WASHINGTON — The Biden administration is expected to announce a two-year pause Monday in imposing new tariffs on the solar industry, following an outcry from importers who complained that the levies threaten wider adoption of the solar industry. solar energy in the United States.
The move is a victory for domestic solar installers, who said the tariffs would jeopardize the Biden administration’s goal of dramatically reducing carbon emissions by the end of the decade. But that will go against the wishes of U.S. manufacturers and unions, which have pushed the administration to erect tougher barriers on cheap imports to help revive the domestic solar industry.
To counter those complaints, the administration also plans to announce policies to help support the domestic solar industry, according to people familiar with the plans, who declined to speak publicly ahead of the official White House announcement. . Two people familiar with the talks said those efforts would involve using the powers of the Defense Production Act, which gives the president broad powers and funding to direct the activities of private companies.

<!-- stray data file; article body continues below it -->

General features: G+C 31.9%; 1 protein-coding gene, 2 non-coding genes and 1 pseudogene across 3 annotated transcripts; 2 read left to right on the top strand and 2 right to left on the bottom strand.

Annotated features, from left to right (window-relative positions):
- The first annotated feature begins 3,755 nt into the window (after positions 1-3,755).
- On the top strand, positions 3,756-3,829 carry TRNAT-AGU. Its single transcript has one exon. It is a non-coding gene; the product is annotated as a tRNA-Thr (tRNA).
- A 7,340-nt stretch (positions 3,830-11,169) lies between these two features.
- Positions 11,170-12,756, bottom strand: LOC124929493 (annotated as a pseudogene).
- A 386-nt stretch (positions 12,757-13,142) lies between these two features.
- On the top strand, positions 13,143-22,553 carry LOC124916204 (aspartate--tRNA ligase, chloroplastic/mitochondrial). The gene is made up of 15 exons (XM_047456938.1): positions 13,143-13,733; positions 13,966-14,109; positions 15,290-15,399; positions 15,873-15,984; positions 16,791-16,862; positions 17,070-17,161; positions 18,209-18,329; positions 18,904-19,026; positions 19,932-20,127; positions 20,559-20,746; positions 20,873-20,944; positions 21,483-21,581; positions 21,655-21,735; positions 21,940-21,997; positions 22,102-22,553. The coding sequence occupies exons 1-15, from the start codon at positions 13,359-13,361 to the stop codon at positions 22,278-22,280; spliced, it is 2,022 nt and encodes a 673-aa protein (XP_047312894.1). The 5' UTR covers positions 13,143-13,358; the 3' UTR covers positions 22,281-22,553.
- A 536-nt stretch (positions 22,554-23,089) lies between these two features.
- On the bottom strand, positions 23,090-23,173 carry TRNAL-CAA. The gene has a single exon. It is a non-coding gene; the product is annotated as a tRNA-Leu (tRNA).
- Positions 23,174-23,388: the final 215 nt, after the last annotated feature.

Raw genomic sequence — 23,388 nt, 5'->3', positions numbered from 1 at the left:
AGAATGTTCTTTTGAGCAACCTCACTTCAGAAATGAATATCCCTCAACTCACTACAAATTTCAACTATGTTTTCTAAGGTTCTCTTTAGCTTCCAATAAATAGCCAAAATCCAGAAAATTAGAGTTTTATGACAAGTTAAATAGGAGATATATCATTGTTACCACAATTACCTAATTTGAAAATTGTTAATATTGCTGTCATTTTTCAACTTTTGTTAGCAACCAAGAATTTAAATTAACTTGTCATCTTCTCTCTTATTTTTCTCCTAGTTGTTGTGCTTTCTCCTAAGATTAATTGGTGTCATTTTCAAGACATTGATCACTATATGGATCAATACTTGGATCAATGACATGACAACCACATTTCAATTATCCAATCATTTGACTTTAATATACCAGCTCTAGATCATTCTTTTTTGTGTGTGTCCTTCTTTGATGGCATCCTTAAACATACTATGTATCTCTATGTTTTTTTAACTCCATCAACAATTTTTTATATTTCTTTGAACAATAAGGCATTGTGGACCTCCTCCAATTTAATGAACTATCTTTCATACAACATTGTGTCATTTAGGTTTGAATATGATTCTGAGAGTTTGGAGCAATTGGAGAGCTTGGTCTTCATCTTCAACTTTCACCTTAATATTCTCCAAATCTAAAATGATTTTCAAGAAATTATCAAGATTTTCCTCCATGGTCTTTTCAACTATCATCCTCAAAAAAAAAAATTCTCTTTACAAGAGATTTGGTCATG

The Commerce Department was considering imposing the tariffs as part of a trade case that accused Chinese solar companies of trying to circumvent existing taxes by moving their operations out of China and into other countries. In recent years, major Chinese solar producers have set up major operations in Vietnam, Malaysia, Thailand and Cambodia.
If the Commerce Department had determined that the factories were created to circumvent US tariffs, the administration could have retroactively imposed tariffs on their shipments to the United States.
U.S. solar companies said the prospect of higher, retroactive tariffs was already having a chilling effect on imports. Groups such as the Solar Energy Industries Association lobbied the White House against the tariffs and welcomed news on Monday that the administration would suspend any new levies.
“Today’s actions protect existing solar jobs, will lead to increased employment in the solar industry, and foster a strong solar manufacturing base here at home,” said Abigail Ross Hopper, President and CEO of the Solar Energy Industries Association, in an emailed statement.
“During the two-year tariff suspension window,” she said, “the U.S. solar industry can resume rapid deployment while the Defense Production Act helps expand U.S. solar manufacturing.”
Jim Tankerley contributed report.